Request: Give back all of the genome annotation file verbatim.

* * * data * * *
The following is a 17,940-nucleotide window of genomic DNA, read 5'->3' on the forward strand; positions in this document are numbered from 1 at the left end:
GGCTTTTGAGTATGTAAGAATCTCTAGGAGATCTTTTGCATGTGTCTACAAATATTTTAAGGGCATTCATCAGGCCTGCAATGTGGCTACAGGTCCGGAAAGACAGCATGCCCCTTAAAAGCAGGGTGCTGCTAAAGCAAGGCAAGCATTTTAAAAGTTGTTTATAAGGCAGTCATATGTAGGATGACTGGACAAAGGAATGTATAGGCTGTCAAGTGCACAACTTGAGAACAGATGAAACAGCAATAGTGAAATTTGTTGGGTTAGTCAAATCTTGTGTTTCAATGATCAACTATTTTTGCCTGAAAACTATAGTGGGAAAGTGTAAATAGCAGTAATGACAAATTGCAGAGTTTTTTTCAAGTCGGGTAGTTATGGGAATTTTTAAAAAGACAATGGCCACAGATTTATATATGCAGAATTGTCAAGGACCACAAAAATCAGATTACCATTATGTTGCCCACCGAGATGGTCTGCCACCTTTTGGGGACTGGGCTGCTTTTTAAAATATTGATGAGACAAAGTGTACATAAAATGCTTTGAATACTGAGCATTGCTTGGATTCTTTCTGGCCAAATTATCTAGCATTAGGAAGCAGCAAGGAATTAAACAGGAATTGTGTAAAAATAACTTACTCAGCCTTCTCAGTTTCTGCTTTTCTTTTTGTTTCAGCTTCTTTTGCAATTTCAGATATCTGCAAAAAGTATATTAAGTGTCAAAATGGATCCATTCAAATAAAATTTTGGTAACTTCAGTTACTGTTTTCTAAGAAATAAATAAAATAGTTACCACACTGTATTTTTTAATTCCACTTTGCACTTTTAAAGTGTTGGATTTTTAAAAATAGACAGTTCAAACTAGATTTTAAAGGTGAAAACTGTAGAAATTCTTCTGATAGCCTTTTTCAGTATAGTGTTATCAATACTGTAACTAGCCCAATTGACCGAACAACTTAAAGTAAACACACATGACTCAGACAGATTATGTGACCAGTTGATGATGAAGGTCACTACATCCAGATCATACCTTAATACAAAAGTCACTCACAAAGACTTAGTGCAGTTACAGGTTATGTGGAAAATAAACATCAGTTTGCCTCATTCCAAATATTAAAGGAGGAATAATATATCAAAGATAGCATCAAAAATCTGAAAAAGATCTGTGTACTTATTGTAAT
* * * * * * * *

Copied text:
The following is a 17,940-nucleotide window of genomic DNA, read 5'->3' on the forward strand; positions in this document are numbered from 1 at the left end:
GGCTTTTGAGTATGTAAGAATCTCTAGGAGATCTTTTGCATGTGTCTACAAATATTTTAAGGGCATTCATCAGGCCTGCAATGTGGCTACAGGTCCGGAAAGACAGCATGCCCCTTAAAAGCAGGGTGCTGCTAAAGCAAGGCAAGCATTTTAAAAGTTGTTTATAAGGCAGTCATATGTAGGATGACTGGACAAAGGAATGTATAGGCTGTCAAGTGCACAACTTGAGAACAGATGAAACAGCAATAGTGAAATTTGTTGGGTTAGTCAAATCTTGTGTTTCAATGATCAACTATTTTTGCCTGAAAACTATAGTGGGAAAGTGTAAATAGCAGTAATGACAAATTGCAGAGTTTTTTTCAAGTCGGGTAGTTATGGGAATTTTTAAAAAGACAATGGCCACAGATTTATATATGCAGAATTGTCAAGGACCACAAAAATCAGATTACCATTATGTTGCCCACCGAGATGGTCTGCCACCTTTTGGGGACTGGGCTGCTTTTTAAAATATTGATGAGACAAAGTGTACATAAAATGCTTTGAATACTGAGCATTGCTTGGATTCTTTCTGGCCAAATTATCTAGCATTAGGAAGCAGCAAGGAATTAAACAGGAATTGTGTAAAAATAACTTACTCAGCCTTCTCAGTTTCTGCTTTTCTTTTTGTTTCAGCTTCTTTTGCAATTTCAGATATCTGCAAAAAGTATATTAAGTGTCAAAATGGATCCATTCAAATAAAATTTTGGTAACTTCAGTTACTGTTTTCTAAGAAATAAATAAAATAGTTACCACACTGTATTTTTTAATTCCACTTTGCACTTTTAAAGTGTTGGATTTTTAAAAATAGACAGTTCAAACTAGATTTTAAAGGTGAAAACTGTAGAAATTCTTCTGATAGCCTTTTTCAGTATAGTGTTATCAATACTGTAACTAGCCCAATTGACCGAACAACTTAAAGTAAACACACATGACTCAGACAGATTATGTGACCAGTTGATGATGAAGGTCACTACATCCAGATCATACCTTAATACAAAAGTCACTCACAAAGACTTAGTGCAGTTACAGGTTATGTGGAAAATAAACATCAGTTTGCCTCATTCCAAATATTAAAGGAGGAATAATATATCAAAGATAGCATCAAAAATCTGAAAAAGATCTGTGTACTTATTGTAAT